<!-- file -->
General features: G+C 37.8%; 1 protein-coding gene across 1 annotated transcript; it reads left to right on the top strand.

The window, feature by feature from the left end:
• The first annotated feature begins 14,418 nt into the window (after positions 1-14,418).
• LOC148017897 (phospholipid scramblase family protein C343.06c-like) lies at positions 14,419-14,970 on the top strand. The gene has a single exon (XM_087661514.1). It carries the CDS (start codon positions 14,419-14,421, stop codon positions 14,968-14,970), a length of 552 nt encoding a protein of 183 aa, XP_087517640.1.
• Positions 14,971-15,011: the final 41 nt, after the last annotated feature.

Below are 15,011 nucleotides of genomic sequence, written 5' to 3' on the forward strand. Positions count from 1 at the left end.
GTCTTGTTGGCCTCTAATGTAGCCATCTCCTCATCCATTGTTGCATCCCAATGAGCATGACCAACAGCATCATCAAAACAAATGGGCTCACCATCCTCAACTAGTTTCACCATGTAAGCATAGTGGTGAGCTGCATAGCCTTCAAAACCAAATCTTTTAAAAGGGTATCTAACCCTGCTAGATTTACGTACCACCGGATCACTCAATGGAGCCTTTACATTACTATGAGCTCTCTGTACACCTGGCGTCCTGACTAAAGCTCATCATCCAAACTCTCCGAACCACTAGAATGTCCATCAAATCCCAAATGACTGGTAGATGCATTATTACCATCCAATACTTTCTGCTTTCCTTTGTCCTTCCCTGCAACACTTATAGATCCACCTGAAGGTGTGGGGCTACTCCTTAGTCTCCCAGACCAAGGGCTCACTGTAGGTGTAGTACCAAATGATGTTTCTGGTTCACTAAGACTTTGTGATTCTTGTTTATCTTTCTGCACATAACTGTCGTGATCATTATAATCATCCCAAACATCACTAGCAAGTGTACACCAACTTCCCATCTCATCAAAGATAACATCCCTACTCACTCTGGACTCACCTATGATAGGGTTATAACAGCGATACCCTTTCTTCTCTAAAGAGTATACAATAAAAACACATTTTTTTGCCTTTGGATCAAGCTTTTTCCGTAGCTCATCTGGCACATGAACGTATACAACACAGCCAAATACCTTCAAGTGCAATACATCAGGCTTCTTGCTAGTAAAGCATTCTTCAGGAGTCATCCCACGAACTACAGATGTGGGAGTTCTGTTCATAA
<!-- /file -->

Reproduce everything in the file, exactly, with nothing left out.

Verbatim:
General features: G+C 37.8%; 1 protein-coding gene across 1 annotated transcript; it reads left to right on the top strand.

The window, feature by feature from the left end:
• The first annotated feature begins 14,418 nt into the window (after positions 1-14,418).
• LOC148017897 (phospholipid scramblase family protein C343.06c-like) lies at positions 14,419-14,970 on the top strand. The gene has a single exon (XM_087661514.1). It carries the CDS (start codon positions 14,419-14,421, stop codon positions 14,968-14,970), a length of 552 nt encoding a protein of 183 aa, XP_087517640.1.
• Positions 14,971-15,011: the final 41 nt, after the last annotated feature.

Below are 15,011 nucleotides of genomic sequence, written 5' to 3' on the forward strand. Positions count from 1 at the left end.
GTCTTGTTGGCCTCTAATGTAGCCATCTCCTCATCCATTGTTGCATCCCAATGAGCATGACCAACAGCATCATCAAAACAAATGGGCTCACCATCCTCAACTAGTTTCACCATGTAAGCATAGTGGTGAGCTGCATAGCCTTCAAAACCAAATCTTTTAAAAGGGTATCTAACCCTGCTAGATTTACGTACCACCGGATCACTCAATGGAGCCTTTACATTACTATGAGCTCTCTGTACACCTGGCGTCCTGACTAAAGCTCATCATCCAAACTCTCCGAACCACTAGAATGTCCATCAAATCCCAAATGACTGGTAGATGCATTATTACCATCCAATACTTTCTGCTTTCCTTTGTCCTTCCCTGCAACACTTATAGATCCACCTGAAGGTGTGGGGCTACTCCTTAGTCTCCCAGACCAAGGGCTCACTGTAGGTGTAGTACCAAATGATGTTTCTGGTTCACTAAGACTTTGTGATTCTTGTTTATCTTTCTGCACATAACTGTCGTGATCATTATAATCATCCCAAACATCACTAGCAAGTGTACACCAACTTCCCATCTCATCAAAGATAACATCCCTACTCACTCTGGACTCACCTATGATAGGGTTATAACAGCGATACCCTTTCTTCTCTAAAGAGTATACAATAAAAACACATTTTTTTGCCTTTGGATCAAGCTTTTTCCGTAGCTCATCTGGCACATGAACGTATACAACACAGCCAAATACCTTCAAGTGCAATACATCAGGCTTCTTGCTAGTAAAGCATTCTTCAGGAGTCATCCCACGAACTACAGATGTGGGAGTTCTGTTCATAA